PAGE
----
The parents of a baby boy who was born with severe health problems – including a life-threatening heart condition – say their lives "have been turned upside down".
Evan Swann's family has maintained a round-the-clock bedside vigil since he was born last Friday, with the child undergoing surgery just hours later.
His father – North Antrim Ulster Unionist MLA Robin Swann – said he and wife Jenny have been trying to cope with the contrasting emotions of joy at the birth of their second child – and the heartbreaking news of his complex health problems.
Scans on the baby prior to birth suggested Evan had a serious heart defect and the couple were taken to the Royal Victoria Hospital in Belfast where Mrs Swann gave birth.
The tot was subsequently diagnosed with atrioventricular septal defect which affects blood flow to the heart. Evan will require major surgery in the coming months.
He has already undergone an operation to remove part of his bowel, which took place on Saturday, and has also been diagnosed with kidney failure.
Evan has been under constant observation in the hospital's intensive care unit.
Mr Swann, from Kells, outside Ballymena, said his family's plight has prompted him to urge Health Minister Edwin Poots to reconsider any plans to scrap paediatric heart services here.
"There is nothing that motivates a parent more than a threat to their child, nor is there no more happy an occasion than the discovery that a baby is due," Mr Swann said.
"But when you mix the two emotions together, and add further external pressures, your life gets put on hold as your world is turned upside down.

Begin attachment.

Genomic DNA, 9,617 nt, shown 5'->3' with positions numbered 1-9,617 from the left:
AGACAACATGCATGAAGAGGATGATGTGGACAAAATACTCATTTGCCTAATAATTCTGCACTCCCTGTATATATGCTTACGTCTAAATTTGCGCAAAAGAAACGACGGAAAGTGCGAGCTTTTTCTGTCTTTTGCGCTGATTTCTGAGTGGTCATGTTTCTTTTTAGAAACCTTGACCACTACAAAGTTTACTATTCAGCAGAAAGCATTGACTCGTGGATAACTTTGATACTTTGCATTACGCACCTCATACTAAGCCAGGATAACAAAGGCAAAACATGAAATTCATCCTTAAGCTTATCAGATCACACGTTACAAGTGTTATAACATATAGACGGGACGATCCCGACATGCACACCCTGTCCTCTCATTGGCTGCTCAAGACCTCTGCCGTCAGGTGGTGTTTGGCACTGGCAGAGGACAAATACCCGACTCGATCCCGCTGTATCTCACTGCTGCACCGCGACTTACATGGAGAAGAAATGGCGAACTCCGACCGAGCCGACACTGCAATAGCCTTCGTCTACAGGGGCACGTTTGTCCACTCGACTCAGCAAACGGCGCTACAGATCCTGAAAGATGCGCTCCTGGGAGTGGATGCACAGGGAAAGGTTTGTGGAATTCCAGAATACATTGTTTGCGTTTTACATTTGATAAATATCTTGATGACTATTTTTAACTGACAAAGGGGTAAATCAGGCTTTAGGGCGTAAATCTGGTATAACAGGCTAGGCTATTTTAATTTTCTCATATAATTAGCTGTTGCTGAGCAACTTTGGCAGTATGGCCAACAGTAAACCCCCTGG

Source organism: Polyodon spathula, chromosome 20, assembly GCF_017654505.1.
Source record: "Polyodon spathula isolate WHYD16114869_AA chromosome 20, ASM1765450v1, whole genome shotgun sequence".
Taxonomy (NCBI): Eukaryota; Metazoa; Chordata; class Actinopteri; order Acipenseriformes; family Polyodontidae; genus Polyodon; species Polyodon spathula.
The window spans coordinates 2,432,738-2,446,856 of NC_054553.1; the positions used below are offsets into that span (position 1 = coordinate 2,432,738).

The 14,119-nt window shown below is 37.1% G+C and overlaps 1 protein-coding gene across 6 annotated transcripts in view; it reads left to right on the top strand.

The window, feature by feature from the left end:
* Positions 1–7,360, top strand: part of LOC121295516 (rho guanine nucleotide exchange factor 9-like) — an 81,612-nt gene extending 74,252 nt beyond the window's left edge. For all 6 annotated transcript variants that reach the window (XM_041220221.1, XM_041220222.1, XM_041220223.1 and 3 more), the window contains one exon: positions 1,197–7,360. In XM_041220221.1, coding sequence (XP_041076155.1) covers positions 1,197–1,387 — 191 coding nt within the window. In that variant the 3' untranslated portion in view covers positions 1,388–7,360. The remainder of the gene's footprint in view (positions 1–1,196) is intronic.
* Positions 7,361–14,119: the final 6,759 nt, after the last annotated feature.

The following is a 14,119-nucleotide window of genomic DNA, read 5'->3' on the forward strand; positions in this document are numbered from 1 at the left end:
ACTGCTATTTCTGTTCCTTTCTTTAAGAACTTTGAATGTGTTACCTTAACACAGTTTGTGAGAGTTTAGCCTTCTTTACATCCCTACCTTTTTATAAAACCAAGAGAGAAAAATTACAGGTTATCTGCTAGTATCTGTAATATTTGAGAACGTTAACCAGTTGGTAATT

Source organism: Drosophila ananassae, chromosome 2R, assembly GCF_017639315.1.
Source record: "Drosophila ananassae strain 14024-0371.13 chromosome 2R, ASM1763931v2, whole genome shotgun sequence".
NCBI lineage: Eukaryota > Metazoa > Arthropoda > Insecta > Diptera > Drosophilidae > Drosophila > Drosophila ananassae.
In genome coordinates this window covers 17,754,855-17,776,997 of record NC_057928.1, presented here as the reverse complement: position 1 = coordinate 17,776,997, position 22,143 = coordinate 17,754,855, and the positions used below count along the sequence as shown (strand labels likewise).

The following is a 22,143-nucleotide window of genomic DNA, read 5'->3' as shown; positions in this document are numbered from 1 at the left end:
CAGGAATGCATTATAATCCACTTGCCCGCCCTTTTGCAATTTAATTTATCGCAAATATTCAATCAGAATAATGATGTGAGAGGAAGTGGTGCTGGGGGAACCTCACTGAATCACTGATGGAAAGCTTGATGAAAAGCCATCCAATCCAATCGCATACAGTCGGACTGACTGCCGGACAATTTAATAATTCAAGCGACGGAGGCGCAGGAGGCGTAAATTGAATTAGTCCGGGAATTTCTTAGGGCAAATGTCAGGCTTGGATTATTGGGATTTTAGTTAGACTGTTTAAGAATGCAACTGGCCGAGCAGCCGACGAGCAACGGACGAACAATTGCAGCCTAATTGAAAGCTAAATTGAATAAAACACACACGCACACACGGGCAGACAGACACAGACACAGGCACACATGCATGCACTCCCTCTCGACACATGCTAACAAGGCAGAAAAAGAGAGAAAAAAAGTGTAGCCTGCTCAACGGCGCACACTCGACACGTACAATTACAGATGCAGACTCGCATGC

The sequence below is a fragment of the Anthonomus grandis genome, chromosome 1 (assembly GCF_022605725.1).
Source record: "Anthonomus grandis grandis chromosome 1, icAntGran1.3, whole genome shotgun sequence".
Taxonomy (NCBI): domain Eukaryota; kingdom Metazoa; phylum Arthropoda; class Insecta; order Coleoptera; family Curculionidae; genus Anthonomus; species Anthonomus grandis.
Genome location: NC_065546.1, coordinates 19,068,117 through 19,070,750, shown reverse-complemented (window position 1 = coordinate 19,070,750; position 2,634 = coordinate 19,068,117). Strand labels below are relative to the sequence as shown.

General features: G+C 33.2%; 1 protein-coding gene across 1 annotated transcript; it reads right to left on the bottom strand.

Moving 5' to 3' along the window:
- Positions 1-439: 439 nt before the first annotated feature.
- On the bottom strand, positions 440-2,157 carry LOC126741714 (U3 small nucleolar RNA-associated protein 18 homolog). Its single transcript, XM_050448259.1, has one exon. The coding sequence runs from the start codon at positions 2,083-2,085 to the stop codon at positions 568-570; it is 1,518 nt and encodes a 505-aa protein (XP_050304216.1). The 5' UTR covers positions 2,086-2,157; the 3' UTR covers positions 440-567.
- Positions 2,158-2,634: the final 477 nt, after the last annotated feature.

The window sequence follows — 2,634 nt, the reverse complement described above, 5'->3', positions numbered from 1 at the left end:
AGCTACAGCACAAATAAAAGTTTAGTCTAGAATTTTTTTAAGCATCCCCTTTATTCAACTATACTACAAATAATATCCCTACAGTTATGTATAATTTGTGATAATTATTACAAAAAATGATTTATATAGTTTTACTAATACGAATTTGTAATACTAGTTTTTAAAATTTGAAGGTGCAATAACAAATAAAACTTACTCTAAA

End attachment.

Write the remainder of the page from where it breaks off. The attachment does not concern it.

"That is the only way I can describe the feelings when we were told we were expecting a baby, only to be told by doctors that the initial scans suggested the child had a serious heart defect, and we would be transferred to the Royal Victoria Hospital." A public consultation on the future of children's heart surgery ended in December.
Mr Poots is expected to announce his decision within the next fortnight.
Mr Swann said any proposals to cut the specialist services would mean children's lives being put at risk by having to seek treatment elsewhere.
He said rather than discussing whether to retain services, the existing facilities should be enhanced.
"A child's life in Northern Ireland is of no less value to me than a child's life in England, Scotland, Wales or the Republic.
"I have called on the minister to halt the current consultation process, as the Children's Heartbeat Trust have revealed through their work that this consultation has not been endorsed by a number of the professional bodies in Northern Ireland."
Executive officer of the trust, Sarah Quinlan, said the charity is opposed to any changes at the hospital, which she said would have a "devastating" impact on patients and their families.
The body provides support to parents and families of children with heart disease in Northern Ireland.
"If this safe service closed, over 200 patients and families each year would have to travel to a centre outside of Northern Ireland," Ms Quinlan said.
"Children treated in Belfast enjoy extremely high standards of care, endorsed by a Royal College of Surgeons report only last July and managed by clinicians and experts who work closely with colleagues in Dublin and Britain."
Last year a review of children's congenital heart services in Northern Ireland found that it is no longer sustainable. About 90 heart surgery operations are carried out each year by the Belfast Health Trust. Health Minister Edwin Poots said all options should be considered, including an all-Ireland service. If that is not suitable, children will have to travel to England if facilities here are scrapped.